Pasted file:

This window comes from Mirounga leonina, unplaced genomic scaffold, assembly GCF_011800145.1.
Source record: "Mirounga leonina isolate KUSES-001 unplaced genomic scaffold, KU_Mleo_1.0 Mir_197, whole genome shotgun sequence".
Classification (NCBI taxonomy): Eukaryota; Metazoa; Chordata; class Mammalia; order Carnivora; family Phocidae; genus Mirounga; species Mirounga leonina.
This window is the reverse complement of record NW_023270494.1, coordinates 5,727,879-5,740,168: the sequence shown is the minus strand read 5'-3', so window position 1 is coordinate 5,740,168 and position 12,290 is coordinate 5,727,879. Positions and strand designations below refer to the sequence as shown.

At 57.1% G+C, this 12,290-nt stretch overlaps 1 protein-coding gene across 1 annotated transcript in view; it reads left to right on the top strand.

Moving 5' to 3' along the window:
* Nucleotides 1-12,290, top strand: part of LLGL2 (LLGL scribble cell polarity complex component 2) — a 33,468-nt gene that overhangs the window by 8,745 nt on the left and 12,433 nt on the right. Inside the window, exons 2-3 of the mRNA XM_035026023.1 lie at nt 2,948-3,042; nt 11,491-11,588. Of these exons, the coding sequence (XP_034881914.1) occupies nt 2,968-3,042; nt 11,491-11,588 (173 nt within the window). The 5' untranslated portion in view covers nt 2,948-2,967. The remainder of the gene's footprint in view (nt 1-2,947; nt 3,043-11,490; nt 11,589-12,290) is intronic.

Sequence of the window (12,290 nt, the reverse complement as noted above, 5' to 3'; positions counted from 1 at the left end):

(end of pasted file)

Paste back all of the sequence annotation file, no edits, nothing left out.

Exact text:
This window comes from Mirounga leonina, unplaced genomic scaffold, assembly GCF_011800145.1.
Source record: "Mirounga leonina isolate KUSES-001 unplaced genomic scaffold, KU_Mleo_1.0 Mir_197, whole genome shotgun sequence".
Classification (NCBI taxonomy): Eukaryota; Metazoa; Chordata; class Mammalia; order Carnivora; family Phocidae; genus Mirounga; species Mirounga leonina.
This window is the reverse complement of record NW_023270494.1, coordinates 5,727,879-5,740,168: the sequence shown is the minus strand read 5'-3', so window position 1 is coordinate 5,740,168 and position 12,290 is coordinate 5,727,879. Positions and strand designations below refer to the sequence as shown.

At 57.1% G+C, this 12,290-nt stretch overlaps 1 protein-coding gene across 1 annotated transcript in view; it reads left to right on the top strand.

Moving 5' to 3' along the window:
* Nucleotides 1-12,290, top strand: part of LLGL2 (LLGL scribble cell polarity complex component 2) — a 33,468-nt gene that overhangs the window by 8,745 nt on the left and 12,433 nt on the right. Inside the window, exons 2-3 of the mRNA XM_035026023.1 lie at nt 2,948-3,042; nt 11,491-11,588. Of these exons, the coding sequence (XP_034881914.1) occupies nt 2,968-3,042; nt 11,491-11,588 (173 nt within the window). The 5' untranslated portion in view covers nt 2,948-2,967. The remainder of the gene's footprint in view (nt 1-2,947; nt 3,043-11,490; nt 11,589-12,290) is intronic.

Sequence of the window (12,290 nt, the reverse complement as noted above, 5' to 3'; positions counted from 1 at the left end):